East of Constantinople, West of Shanghai

An Egyptian past

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I was born and grew up in Turin.
I love Turin, it’s my city, I have a lifetime of memories rooted in the city. A lot of my friends and the little that remains of my close family reside in Turin.
I went to school there, I went to the movies, I dated— you get the picture.


Now, according to a rather apocryphal story, Turin was founded by the Ancient Egyptians.
I kid you not…

In the XV century BC, forced to abandon his native land for religious contrasts with the priestly ranks, an Egyptian prince, Eridanus, set sail on a long journey, from which he would never return. According to the myth, the prince would have flanked Greece and then, passing through the Tyrrhenian, reached Italy. Having disembarked at a later date in an area not specified in the north, he would have taken possession of it and named it Liguria, in the name of his son, Ligurius.
The legends tell that Eridanus reached a plain, a vast plain where, near a confluence between two rivers (one of which reminded him much of the Nile), he founded a city, and there he imposed the cult of the goddess Isis and the god Apis, the same sacred bull worshiped in Memphis.

The story was made popular by Boccaccio and Tesauro in the Middle Ages, with tangential reference to Titus Livius.
In the 17th century a painting was found carrying the following…


As to say “The Egyptian King Eridanus founds a city called ‘Of the Bull’ on the levee of the King of Rivers, Eridanus, seven centuries before the founding of Rome.”

tuth1The date sets the founding of the Egyptian Turin in the 15th century AD, at the time of the XVIII Dynasty. And the XVIII dynasty king Tuthmosis III is a central figure in the collection of the Turin Egyptian Museum, which grew out of a Savoy collection of antiques started in the 17th century.

Is there any truth in this whole thing?
Well, certainly there was a town or village, where later the Romans built the city of Turin. The village belonged to the Tauri1, a local population – hence the name.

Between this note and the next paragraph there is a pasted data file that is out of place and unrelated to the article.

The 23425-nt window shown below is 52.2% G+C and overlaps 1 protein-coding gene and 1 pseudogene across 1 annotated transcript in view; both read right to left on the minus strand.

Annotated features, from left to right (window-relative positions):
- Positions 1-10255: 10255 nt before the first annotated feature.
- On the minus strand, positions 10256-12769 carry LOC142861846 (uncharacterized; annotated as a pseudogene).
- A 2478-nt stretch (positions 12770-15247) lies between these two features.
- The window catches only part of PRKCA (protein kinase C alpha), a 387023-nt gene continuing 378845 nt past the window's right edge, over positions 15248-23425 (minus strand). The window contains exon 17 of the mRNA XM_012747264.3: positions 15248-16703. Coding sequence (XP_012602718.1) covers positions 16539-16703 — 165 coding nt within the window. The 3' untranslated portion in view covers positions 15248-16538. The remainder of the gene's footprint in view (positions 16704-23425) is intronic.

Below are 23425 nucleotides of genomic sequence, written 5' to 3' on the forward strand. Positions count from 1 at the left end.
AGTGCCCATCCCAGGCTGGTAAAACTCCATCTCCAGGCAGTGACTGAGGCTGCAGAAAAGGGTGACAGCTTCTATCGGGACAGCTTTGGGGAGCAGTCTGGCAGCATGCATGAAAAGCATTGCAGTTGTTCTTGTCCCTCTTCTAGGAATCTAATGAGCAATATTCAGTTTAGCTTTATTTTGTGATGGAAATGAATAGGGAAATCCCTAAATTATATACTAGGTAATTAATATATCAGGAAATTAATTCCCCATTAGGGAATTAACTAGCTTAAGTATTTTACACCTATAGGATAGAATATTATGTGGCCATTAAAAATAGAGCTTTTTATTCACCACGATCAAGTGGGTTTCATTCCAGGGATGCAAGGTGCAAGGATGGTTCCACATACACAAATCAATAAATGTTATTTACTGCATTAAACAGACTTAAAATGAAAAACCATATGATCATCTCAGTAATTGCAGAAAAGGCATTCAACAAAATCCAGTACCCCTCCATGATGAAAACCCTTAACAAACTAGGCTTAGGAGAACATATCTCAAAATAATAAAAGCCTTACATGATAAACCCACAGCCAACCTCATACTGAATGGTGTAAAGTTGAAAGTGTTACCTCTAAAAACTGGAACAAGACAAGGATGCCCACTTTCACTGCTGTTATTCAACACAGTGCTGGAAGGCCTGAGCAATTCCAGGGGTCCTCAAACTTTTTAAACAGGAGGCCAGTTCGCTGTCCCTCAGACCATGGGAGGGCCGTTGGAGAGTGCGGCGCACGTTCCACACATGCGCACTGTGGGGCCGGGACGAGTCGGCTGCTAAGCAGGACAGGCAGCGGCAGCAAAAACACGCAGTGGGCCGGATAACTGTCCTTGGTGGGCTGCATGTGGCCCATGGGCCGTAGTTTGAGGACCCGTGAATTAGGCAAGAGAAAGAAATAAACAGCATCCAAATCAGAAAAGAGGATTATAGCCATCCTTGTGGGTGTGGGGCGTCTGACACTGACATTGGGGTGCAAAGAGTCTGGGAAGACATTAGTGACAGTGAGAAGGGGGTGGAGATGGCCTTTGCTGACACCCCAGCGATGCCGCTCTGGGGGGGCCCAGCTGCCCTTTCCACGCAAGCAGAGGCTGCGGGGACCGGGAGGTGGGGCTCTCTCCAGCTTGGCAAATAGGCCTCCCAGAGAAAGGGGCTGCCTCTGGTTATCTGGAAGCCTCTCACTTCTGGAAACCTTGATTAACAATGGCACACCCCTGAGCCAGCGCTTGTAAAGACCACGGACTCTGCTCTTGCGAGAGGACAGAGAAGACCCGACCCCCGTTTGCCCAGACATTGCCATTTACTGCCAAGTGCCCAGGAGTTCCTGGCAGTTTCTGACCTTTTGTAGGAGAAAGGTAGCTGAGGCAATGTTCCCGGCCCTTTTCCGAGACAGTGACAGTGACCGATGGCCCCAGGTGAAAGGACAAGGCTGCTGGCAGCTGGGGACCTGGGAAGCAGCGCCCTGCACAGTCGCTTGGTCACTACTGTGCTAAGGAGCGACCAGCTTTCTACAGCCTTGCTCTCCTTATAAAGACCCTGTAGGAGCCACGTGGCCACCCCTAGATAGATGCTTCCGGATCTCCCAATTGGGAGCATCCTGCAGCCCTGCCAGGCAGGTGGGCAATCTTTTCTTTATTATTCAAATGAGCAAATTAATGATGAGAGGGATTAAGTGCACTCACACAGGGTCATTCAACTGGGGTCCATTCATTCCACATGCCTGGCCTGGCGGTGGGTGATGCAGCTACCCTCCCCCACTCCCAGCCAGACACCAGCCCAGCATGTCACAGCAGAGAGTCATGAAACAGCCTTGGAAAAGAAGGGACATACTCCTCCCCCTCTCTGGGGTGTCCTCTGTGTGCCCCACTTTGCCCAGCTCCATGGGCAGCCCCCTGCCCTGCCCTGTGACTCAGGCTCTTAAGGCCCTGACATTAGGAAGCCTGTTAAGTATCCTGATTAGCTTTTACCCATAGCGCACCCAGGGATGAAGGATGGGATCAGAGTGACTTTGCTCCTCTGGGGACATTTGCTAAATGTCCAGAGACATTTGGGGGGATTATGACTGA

But the whole Egyptian angle was much more exotic, and so the legend was born. When much later the Savoys started showing an interest in antiques of Egyptian origin, the thing was settled. The whole Eridanus business was a nice way for the Savoys (basically, a dynasty of upstart mercenaries) to claim an ancient origin and a mythical past for themselves.
As for the Egyptians visiting the valley of the Po river, I’m afraid we do not have any proof.

But for a fact, what with the legend and the Savoys and the Museum, there’s a lot of Egyptian vibes in Turin – for the joy and entertainment of countless crackpots.
Turin, now really is the city of the bull… only it’s not Apis.


All of which I wrote just because I decided I’ll write a story or two, based on all of this. And based on my love for my hometown, that’s slowly losing its charm trying desperately to look more like Milan.

Stay tuned.

  1. as any Stargate SG1 fan knows, the Tauri are a people mentioned in the ancient Egyptain chronicles, as “the enemies of the gods”. More food for thought. 

Author: Davide Mana

Paleontologist. By day, researcher, teacher and ecological statistics guru. By night, pulp fantasy author-publisher, translator and blogger. In the spare time, Orientalist Anonymous, guerilla cook.

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